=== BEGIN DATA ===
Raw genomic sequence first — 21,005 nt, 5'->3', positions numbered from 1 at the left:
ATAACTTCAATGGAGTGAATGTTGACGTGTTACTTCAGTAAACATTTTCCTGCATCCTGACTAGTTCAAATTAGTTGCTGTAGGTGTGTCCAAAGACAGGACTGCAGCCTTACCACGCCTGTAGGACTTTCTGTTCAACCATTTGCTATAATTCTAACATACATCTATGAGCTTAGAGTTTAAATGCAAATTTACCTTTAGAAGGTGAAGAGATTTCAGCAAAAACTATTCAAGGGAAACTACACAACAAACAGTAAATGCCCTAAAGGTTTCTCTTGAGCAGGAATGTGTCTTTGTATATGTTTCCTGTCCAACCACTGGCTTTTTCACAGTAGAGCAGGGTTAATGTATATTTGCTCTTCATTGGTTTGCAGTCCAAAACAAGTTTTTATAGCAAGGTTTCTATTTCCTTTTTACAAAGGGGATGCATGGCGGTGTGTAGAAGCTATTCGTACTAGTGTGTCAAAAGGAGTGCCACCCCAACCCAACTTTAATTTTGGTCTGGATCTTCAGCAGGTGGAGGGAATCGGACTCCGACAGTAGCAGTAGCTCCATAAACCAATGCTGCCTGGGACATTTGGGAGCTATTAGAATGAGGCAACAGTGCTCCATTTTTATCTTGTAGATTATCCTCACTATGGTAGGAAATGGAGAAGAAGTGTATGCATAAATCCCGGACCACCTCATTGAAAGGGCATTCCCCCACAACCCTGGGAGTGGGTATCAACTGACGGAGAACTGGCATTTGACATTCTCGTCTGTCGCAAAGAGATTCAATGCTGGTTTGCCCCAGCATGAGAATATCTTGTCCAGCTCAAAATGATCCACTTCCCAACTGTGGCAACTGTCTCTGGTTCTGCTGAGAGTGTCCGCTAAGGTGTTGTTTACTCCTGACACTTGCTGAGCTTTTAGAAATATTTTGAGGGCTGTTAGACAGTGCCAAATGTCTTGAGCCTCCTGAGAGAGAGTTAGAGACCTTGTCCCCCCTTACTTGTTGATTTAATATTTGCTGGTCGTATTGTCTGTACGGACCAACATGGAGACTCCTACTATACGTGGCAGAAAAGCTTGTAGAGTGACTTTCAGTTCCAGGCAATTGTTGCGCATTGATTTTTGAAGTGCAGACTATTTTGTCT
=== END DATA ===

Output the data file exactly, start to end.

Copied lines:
Raw genomic sequence first — 21,005 nt, 5'->3', positions numbered from 1 at the left:
ATAACTTCAATGGAGTGAATGTTGACGTGTTACTTCAGTAAACATTTTCCTGCATCCTGACTAGTTCAAATTAGTTGCTGTAGGTGTGTCCAAAGACAGGACTGCAGCCTTACCACGCCTGTAGGACTTTCTGTTCAACCATTTGCTATAATTCTAACATACATCTATGAGCTTAGAGTTTAAATGCAAATTTACCTTTAGAAGGTGAAGAGATTTCAGCAAAAACTATTCAAGGGAAACTACACAACAAACAGTAAATGCCCTAAAGGTTTCTCTTGAGCAGGAATGTGTCTTTGTATATGTTTCCTGTCCAACCACTGGCTTTTTCACAGTAGAGCAGGGTTAATGTATATTTGCTCTTCATTGGTTTGCAGTCCAAAACAAGTTTTTATAGCAAGGTTTCTATTTCCTTTTTACAAAGGGGATGCATGGCGGTGTGTAGAAGCTATTCGTACTAGTGTGTCAAAAGGAGTGCCACCCCAACCCAACTTTAATTTTGGTCTGGATCTTCAGCAGGTGGAGGGAATCGGACTCCGACAGTAGCAGTAGCTCCATAAACCAATGCTGCCTGGGACATTTGGGAGCTATTAGAATGAGGCAACAGTGCTCCATTTTTATCTTGTAGATTATCCTCACTATGGTAGGAAATGGAGAAGAAGTGTATGCATAAATCCCGGACCACCTCATTGAAAGGGCATTCCCCCACAACCCTGGGAGTGGGTATCAACTGACGGAGAACTGGCATTTGACATTCTCGTCTGTCGCAAAGAGATTCAATGCTGGTTTGCCCCAGCATGAGAATATCTTGTCCAGCTCAAAATGATCCACTTCCCAACTGTGGCAACTGTCTCTGGTTCTGCTGAGAGTGTCCGCTAAGGTGTTGTTTACTCCTGACACTTGCTGAGCTTTTAGAAATATTTTGAGGGCTGTTAGACAGTGCCAAATGTCTTGAGCCTCCTGAGAGAGAGTTAGAGACCTTGTCCCCCCTTACTTGTTGATTTAATATTTGCTGGTCGTATTGTCTGTACGGACCAACATGGAGACTCCTACTATACGTGGCAGAAAAGCTTGTAGAGTGACTTTCAGTTCCAGGCAATTGTTGCGCATTGATTTTTGAAGTGCAGACTATTTTGTCT